Placeholder Image

字幕列表 影片播放

  • April 1814.

  • For ten years, one man has dominated Europe: Napoleon Bonaparte, Emperor of the French.

  • Under his military genius, France conquered an empire that spanned the continent. But

  • finally, he has been defeated by a grand coalition of his enemies.

  • Napoleon is forced to abdicate, and exiled to the tiny island of Elba, while the Bourbon

  • monarchy is restored to France in the corpulent form of Louis XVIII.

  • But rumours soon reach Napoleon that France would welcome his return the French people

  • have little love for the monarchy or its hangers-on, the very people whose excesses led to the

  • French Revolution 25 years before.

  • He also learns that at the Congress of Vienna, his enemies are locked in bitter dispute over

  • the future of Europe.

  • Napoleon decides to act. After just ten months in exile, he returns to France, where the

  • troops sent to arrest him rally to his cause instead. Most of France soon follows suit.

  • But in Vienna, the Coalition immediately put their differences to one side. They declare

  • Napoleon an outlaw, and mobilise their forces for war.

  • Napoleon knows he must act boldly, before the Coalition launches a co-ordinated invasion

  • of France. He counts on winning a quick victory, and then negotiating peace from a position

  • of strength.

  • He targets the Coalition armies within easiest reach: Prince Blcher's Prussian army and

  • the Duke of Wellington's Anglo-Allied army, both camped in Belgium.

  • Napoleon's force is a match for either Coalition army on its own, but he'll be heavily outnumbered

  • if they're able to join forces. So he must keep them apart, and defeat each in turn.

  • Napoleon's army crosses the frontier near Charleroi, intending to drive a wedge between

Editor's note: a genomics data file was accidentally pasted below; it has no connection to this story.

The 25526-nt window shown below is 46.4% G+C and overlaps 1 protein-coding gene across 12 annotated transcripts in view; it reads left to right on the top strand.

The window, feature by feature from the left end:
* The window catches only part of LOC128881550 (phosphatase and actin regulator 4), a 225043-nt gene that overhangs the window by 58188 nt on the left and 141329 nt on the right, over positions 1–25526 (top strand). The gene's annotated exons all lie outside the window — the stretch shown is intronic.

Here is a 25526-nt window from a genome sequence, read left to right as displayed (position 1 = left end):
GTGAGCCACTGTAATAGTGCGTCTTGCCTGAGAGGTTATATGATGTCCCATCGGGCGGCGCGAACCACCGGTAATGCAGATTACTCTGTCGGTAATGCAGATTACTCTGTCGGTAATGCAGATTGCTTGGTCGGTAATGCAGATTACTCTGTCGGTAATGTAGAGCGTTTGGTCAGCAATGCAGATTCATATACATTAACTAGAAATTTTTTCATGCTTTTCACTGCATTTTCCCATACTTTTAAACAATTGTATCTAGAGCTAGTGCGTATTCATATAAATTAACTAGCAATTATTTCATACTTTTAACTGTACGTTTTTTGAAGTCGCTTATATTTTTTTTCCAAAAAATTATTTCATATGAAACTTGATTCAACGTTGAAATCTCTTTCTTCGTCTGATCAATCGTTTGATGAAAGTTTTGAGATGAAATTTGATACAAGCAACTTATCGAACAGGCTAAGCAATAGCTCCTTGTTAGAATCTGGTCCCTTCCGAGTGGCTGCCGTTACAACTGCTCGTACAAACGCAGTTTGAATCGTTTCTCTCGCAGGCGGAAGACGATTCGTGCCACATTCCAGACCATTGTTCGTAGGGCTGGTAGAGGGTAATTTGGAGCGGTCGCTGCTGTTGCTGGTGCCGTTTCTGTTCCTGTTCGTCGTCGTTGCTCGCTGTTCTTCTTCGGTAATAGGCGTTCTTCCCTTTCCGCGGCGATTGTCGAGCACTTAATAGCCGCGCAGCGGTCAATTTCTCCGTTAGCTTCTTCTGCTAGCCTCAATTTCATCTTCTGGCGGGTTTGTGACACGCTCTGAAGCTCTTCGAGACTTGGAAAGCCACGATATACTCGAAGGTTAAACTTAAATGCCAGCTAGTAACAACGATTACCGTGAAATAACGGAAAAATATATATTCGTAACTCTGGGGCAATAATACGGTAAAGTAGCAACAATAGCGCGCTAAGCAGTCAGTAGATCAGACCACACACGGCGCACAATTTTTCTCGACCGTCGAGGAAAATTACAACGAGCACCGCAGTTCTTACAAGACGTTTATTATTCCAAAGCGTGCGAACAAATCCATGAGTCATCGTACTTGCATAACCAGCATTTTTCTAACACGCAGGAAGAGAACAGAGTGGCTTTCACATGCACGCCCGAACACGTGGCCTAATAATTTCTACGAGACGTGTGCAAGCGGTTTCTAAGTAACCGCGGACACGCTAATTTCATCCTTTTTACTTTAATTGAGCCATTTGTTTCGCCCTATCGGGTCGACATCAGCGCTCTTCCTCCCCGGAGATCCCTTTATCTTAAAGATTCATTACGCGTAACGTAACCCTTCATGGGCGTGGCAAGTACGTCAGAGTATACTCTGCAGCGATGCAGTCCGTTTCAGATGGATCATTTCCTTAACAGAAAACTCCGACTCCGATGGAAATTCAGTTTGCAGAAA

• the two Coalition armies.

  • The next day, Napoleon sends his Left Wing under Marshal Ney to take the crossroads at

  • Quatre Bras. There Ney clashes with Wellington's army, still scrambling into position. The

  • Allied troops fight off a series of French attacks, and just manage to hold their ground.

  • The same day, Napoleon attacks Blucher's Prussian army with his main force, near the village

  • of Ligny. The battle is a brutal slugging match, but the French emerge triumphant.

  • The 72 year-old Blucher leads a calvary charge in person, and has his horse killed under

  • him. He only just escapes capture.

  • The Prussian army retreats, but it is not broken.

  • Napoleon sends his Right Wing under Marshal Grouchy to keep them on the run, and turns

  • his own attention to Wellington's army.

  • The British general doesn't receive news of Blucher's defeat until the next morning, at

  • which point he orders a retreat, through heavy summer showers, to a position 8 miles south

  • of Brussels, near the village of Waterloo.

  • There, he receives a promise from Blucher that the Prussians will march to his aid the

  • next morning, so Wellington decides to stand and fight.

  • Wellington has chosen his battlefield with care. His troops are behind a gentle ridge,

  • which will give them some shelter from French cannon fire. His right flank is anchored on

  • the farmhouse of Hougoumont, his centre on the farm of La Haye Sainte, and his left on

  • the farm of Papelotte. All three are fortified and garrisoned with elite troops.

  • Wellington's men need every advantage they can get. The opposing armies are roughly equal

  • in size, but his is a ragtag mix of British, Dutch and German troops, many of whom have

  • never seen combat before.

  • They will have to hold off Napoleon's army of veterans until Prussian reinforcements

  • arrive, or the battle and probably the war will be lost.

  • Sunday dawns bright and fair.

  • Napoleon has ordered Marshal Grouchy to pursue the Prussians and keep them busy, while he

  • defeats Wellington's army at Waterloo, and opens the road to Brussels.

  • But it's Grouchy who gets pinned down, fighting the Prussian rearguard at Wavre: the main

  • Prussian force eludes him, and is already marching to Wellington's aid.

  • At Waterloo, Napoleon delays his attack, waiting for the ground to dry which will make movement

  • easier for his troops. But the lost hours will later prove costly.

  • The battle begins around 11am, when Napoleon orders a feint against Wellington's right

  • flank, at Hougoumont. He hopes Wellington will commit his reserves here, drawing them

  • away from the centre where the main blow will fall. But Hougoumont's British and German

  • defenders cling on desperately throughout the day. At one point the French force their

  • way through the main gate, but its shut behind them and the intruders are all killed. Wellington

  • later calls it the decisive moment of the battle.

  • Around noon, 80 French cannon open fire against the main Allied line. Most of Wellington's